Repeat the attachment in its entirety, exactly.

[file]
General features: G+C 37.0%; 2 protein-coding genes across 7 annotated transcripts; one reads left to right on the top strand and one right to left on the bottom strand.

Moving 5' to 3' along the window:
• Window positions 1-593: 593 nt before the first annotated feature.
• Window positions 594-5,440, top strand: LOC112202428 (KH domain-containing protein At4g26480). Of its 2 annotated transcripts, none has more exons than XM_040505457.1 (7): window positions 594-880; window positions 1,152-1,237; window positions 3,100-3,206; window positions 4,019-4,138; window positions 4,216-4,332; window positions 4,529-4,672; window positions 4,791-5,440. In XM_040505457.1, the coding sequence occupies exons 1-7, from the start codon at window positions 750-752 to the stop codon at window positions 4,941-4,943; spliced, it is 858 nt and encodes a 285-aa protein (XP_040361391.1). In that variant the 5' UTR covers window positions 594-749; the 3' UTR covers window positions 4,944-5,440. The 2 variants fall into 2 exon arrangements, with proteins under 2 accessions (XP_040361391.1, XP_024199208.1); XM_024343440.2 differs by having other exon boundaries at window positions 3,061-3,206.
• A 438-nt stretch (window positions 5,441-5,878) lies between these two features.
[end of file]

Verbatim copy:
General features: G+C 37.0%; 2 protein-coding genes across 7 annotated transcripts; one reads left to right on the top strand and one right to left on the bottom strand.

Moving 5' to 3' along the window:
• Window positions 1-593: 593 nt before the first annotated feature.
• Window positions 594-5,440, top strand: LOC112202428 (KH domain-containing protein At4g26480). Of its 2 annotated transcripts, none has more exons than XM_040505457.1 (7): window positions 594-880; window positions 1,152-1,237; window positions 3,100-3,206; window positions 4,019-4,138; window positions 4,216-4,332; window positions 4,529-4,672; window positions 4,791-5,440. In XM_040505457.1, the coding sequence occupies exons 1-7, from the start codon at window positions 750-752 to the stop codon at window positions 4,941-4,943; spliced, it is 858 nt and encodes a 285-aa protein (XP_040361391.1). In that variant the 5' UTR covers window positions 594-749; the 3' UTR covers window positions 4,944-5,440. The 2 variants fall into 2 exon arrangements, with proteins under 2 accessions (XP_040361391.1, XP_024199208.1); XM_024343440.2 differs by having other exon boundaries at window positions 3,061-3,206.
• A 438-nt stretch (window positions 5,441-5,878) lies between these two features.